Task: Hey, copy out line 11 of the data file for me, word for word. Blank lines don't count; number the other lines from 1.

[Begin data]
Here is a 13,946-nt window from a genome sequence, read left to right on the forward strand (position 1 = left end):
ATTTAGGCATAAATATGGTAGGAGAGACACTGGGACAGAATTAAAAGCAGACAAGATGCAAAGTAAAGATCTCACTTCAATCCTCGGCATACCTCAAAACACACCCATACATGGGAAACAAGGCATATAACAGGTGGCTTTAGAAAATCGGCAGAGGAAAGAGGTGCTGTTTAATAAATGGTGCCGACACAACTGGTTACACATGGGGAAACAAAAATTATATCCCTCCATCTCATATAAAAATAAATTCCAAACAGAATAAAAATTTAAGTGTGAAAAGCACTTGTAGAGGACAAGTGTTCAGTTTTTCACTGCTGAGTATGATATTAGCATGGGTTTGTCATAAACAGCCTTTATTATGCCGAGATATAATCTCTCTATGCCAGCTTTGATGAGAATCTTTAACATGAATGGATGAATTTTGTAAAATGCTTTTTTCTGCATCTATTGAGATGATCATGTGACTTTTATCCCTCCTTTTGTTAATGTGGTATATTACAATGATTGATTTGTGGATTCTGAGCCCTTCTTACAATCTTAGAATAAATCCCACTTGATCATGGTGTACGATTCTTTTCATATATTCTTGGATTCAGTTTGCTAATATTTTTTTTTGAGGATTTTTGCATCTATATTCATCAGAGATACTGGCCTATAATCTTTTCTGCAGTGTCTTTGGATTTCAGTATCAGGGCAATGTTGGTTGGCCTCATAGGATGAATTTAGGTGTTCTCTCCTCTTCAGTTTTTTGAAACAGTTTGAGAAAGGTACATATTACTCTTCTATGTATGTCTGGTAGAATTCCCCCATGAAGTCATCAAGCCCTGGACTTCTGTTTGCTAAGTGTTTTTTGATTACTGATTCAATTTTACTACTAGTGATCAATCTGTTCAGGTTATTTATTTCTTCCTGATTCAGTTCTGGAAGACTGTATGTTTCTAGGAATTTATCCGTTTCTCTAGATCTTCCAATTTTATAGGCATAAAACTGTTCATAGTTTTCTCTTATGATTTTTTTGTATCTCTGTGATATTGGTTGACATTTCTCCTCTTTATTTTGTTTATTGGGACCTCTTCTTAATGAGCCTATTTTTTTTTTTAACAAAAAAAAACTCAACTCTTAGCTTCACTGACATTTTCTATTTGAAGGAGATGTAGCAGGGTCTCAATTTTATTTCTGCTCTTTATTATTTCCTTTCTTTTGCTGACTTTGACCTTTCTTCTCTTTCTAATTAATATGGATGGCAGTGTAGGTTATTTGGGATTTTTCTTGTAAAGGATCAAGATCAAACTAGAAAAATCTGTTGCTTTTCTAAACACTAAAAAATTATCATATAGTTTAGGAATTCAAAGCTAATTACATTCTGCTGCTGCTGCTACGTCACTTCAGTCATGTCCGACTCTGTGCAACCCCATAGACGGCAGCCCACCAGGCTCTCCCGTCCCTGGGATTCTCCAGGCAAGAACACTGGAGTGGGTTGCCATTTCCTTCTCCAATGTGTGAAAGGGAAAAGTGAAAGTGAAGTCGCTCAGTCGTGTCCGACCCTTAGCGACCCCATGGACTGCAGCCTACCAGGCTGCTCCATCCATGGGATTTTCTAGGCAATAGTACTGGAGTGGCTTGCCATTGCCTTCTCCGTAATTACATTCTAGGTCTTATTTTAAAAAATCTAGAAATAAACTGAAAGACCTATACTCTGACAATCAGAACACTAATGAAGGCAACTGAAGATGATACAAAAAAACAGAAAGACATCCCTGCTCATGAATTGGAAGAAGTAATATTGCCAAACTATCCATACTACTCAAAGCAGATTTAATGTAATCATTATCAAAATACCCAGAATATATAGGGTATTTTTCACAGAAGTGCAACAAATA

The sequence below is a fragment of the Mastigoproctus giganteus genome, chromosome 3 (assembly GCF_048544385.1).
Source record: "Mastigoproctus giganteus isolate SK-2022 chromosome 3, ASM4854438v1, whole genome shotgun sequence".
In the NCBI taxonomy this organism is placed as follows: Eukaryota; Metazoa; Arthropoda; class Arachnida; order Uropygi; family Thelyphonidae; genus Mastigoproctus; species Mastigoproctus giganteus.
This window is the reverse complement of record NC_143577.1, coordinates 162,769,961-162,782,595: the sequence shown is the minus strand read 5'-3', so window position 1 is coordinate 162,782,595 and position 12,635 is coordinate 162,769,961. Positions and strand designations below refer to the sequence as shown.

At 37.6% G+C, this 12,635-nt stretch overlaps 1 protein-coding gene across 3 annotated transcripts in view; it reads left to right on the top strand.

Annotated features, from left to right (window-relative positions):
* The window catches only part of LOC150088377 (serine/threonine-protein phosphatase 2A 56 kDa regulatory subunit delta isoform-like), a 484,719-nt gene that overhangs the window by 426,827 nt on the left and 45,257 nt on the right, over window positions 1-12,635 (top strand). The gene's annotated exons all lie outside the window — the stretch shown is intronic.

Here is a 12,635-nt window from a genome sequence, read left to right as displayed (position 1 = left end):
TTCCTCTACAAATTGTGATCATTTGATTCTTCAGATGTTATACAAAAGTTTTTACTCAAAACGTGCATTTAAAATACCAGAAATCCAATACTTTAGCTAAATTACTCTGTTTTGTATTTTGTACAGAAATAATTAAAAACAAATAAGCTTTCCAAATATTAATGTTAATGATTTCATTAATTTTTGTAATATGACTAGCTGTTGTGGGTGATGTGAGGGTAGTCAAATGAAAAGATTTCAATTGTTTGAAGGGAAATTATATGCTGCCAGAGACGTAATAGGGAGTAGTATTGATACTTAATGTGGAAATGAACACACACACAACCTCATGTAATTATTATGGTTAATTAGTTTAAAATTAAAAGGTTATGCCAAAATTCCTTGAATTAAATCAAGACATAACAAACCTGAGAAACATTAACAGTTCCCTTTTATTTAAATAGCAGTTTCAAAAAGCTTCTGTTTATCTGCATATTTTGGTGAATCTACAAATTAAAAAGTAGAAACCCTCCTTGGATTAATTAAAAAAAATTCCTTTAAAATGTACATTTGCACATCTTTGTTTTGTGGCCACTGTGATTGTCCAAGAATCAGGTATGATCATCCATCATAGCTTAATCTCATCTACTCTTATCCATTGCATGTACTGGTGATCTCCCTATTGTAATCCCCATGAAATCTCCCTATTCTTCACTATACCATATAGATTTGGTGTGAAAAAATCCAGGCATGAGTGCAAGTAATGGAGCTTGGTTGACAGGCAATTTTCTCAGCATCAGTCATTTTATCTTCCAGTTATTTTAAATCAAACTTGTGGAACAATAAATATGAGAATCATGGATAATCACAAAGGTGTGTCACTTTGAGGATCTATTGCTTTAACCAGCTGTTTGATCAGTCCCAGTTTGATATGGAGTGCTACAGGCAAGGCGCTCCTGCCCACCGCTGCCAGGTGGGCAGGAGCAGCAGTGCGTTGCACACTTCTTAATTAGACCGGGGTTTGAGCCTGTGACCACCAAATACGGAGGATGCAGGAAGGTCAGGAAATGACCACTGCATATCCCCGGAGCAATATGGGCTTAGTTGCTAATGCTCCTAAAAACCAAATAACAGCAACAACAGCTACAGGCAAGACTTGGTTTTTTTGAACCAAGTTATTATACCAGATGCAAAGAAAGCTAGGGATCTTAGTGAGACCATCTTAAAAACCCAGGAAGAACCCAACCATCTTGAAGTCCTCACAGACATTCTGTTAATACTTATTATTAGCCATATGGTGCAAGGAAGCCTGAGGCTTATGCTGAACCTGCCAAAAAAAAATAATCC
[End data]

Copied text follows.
TTCCTCTACAAATTGTGATCATTTGATTCTTCAGATGTTATACAAAAGTTTTTACTCAAAACGTGCATTTAAAATACCAGAAATCCAATACTTTAGCTAAATTACTCTGTTTTGTATTTTGTACAGAAATAATTAAAAACAAATAAGCTTTCCAAATATTAATGTTAATGATTTCATTAATTTTTGTAATATGACTAGCTGTTGTGGGTGATGTGAGGGTAGTCAAATGAAAAGATTTCAATTGTTTGAAGGGAAATTATATGCTGCCAGAGACGTAATAGGGAGTAGTATTGATACTTAATGTGGAAATGAACACACACACAACCTCATGTAATTATTATGGTTAATTAGTTTAAAATTAAAAGGTTATGCCAAAATTCCTTGAATTAAATCAAGACATAACAAACCTGAGAAACATTAACAGTTCCCTTTTATTTAAATAGCAGTTTCAAAAAGCTTCTGTTTATCTGCATATTTTGGTGAATCTACAAATTAAAAAGTAGAAACCCTCCTTGGATTAATTAAAAAAAATTCCTTTAAAATGTACATTTGCACATCTTTGTTTTGTGGCCACTGTGATTGTCCAAGAATCAGGTATGATCATCCATCATAGCTTAATCTCATCTACTCTTATCCATTGCATGTACTGGTGATCTCCCTATTGTAATCCCCATGAAATCTCCCTATTCTTCACTATACCATATAGATTTGGTGTGAAAAAATCCAGGCATGAGTGCAAGTAATGGAGCTTGGTTGACAGGCAATTTTCTCAGCATCAGTCATTTTATCTTCCAGTTATTTTAAATCAAACTTGTGGAACAATAAATATGAGAATCATGGATAATCACAAAGGTGTGTCACTTTGAGGATCTATTGCTTTAACCAGCTGTTTGATCAGTCCCAGTTTGATATGGAGTGCTACAGGCAAGGCGCTCCTGCCCACCGCTGCCAGGTGGGCAGGAGCAGCAGTGCGTTGCACACTTCTTAATTAGACCGGGGTTTGAGCCTGTGACCACCAAATACGGAGGATGCAGGAAGGTCAGGAAATGACCACTGCATATCCCCGGAGCAATATGGGCTTAGTTGCTAATGCTCCTAAAAACCAAATAACAGCAACAACAGCTACAGGCAAGACTTGGTTTTTTTGAACCAAGTTATTATACCAGATGCAAAGAAAGCTAGGGATCTTAGTGAGACCATCTTAAAAACCCAGGAAGAACCCAACCATCTTGAAGTCCTCACAGACATTCTGTTAATACTTATTATTAGCCATATGGTGCAAGGAAGCCTGAGGCTTATGCTGAACCTGCCAAAAAAAAATAATCC